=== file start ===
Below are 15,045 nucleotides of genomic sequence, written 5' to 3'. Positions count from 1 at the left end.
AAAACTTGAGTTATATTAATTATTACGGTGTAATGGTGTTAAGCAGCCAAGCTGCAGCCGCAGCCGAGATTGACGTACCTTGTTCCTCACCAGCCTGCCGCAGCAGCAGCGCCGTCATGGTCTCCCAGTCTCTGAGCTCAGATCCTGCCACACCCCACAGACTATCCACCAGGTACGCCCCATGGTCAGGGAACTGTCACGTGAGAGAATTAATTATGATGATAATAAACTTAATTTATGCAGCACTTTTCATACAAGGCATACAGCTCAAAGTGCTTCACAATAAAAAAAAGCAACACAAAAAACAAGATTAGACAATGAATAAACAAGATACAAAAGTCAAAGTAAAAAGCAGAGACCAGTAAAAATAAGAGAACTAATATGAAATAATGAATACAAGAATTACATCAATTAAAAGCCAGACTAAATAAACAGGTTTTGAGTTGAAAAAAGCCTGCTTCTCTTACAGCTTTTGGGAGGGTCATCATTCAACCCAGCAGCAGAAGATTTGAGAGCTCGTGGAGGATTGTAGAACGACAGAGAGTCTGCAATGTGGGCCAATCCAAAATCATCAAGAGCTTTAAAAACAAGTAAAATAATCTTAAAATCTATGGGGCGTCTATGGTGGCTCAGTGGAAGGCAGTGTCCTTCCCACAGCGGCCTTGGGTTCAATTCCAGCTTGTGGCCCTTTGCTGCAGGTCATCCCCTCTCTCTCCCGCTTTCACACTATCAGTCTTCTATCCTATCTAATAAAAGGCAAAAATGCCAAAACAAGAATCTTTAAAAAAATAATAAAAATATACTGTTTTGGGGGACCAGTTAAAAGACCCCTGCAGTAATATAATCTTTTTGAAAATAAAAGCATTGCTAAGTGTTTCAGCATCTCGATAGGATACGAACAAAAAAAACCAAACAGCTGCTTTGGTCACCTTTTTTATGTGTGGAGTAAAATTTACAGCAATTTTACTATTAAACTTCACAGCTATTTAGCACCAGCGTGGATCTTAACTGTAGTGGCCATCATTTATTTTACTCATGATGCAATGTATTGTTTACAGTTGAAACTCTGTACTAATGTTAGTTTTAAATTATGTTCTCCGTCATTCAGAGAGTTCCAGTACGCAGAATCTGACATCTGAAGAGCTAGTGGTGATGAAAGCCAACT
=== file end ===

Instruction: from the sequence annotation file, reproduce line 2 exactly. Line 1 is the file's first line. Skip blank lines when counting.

AAAACTTGAGTTATATTAATTATTACGGTGTAATGGTGTTAAGCAGCCAAGCTGCAGCCGCAGCCGAGATTGACGTACCTTGTTCCTCACCAGCCTGCCGCAGCAGCAGCGCCGTCATGGTCTCCCAGTCTCTGAGCTCAGATCCTGCCACACCCCACAGACTATCCACCAGGTACGCCCCATGGTCAGGGAACTGTCACGTGAGAGAATTAATTATGATGATAATAAACTTAATTTATGCAGCACTTTTCATACAAGGCATACAGCTCAAAGTGCTTCACAATAAAAAAAAGCAACACAAAAAACAAGATTAGACAATGAATAAACAAGATACAAAAGTCAAAGTAAAAAGCAGAGACCAGTAAAAATAAGAGAACTAATATGAAATAATGAATACAAGAATTACATCAATTAAAAGCCAGACTAAATAAACAGGTTTTGAGTTGAAAAAAGCCTGCTTCTCTTACAGCTTTTGGGAGGGTCATCATTCAACCCAGCAGCAGAAGATTTGAGAGCTCGTGGAGGATTGTAGAACGACAGAGAGTCTGCAATGTGGGCCAATCCAAAATCATCAAGAGCTTTAAAAACAAGTAAAATAATCTTAAAATCTATGGGGCGTCTATGGTGGCTCAGTGGAAGGCAGTGTCCTTCCCACAGCGGCCTTGGGTTCAATTCCAGCTTGTGGCCCTTTGCTGCAGGTCATCCCCTCTCTCTCCCGCTTTCACACTATCAGTCTTCTATCCTATCTAATAAAAGGCAAAAATGCCAAAACAAGAATCTTTAAAAAAATAATAAAAATATACTGTTTTGGGGGACCAGTTAAAAGACCCCTGCAGTAATATAATCTTTTTGAAAATAAAAGCATTGCTAAGTGTTTCAGCATCTCGATAGGATACGAACAAAAAAAACCAAACAGCTGCTTTGGTCACCTTTTTTATGTGTGGAGTAAAATTTACAGCAATTTTACTATTAAACTTCACAGCTATTTAGCACCAGCGTGGATCTTAACTGTAGTGGCCATCATTTATTTTACTCATGATGCAATGTATTGTTTACAGTTGAAACTCTGTACTAATGTTAGTTTTAAATTATGTTCTCCGTCATTCAGAGAGTTCCAGTACGCAGAATCTGACATCTGAAGAGCTAGTGGTGATGAAAGCCAACT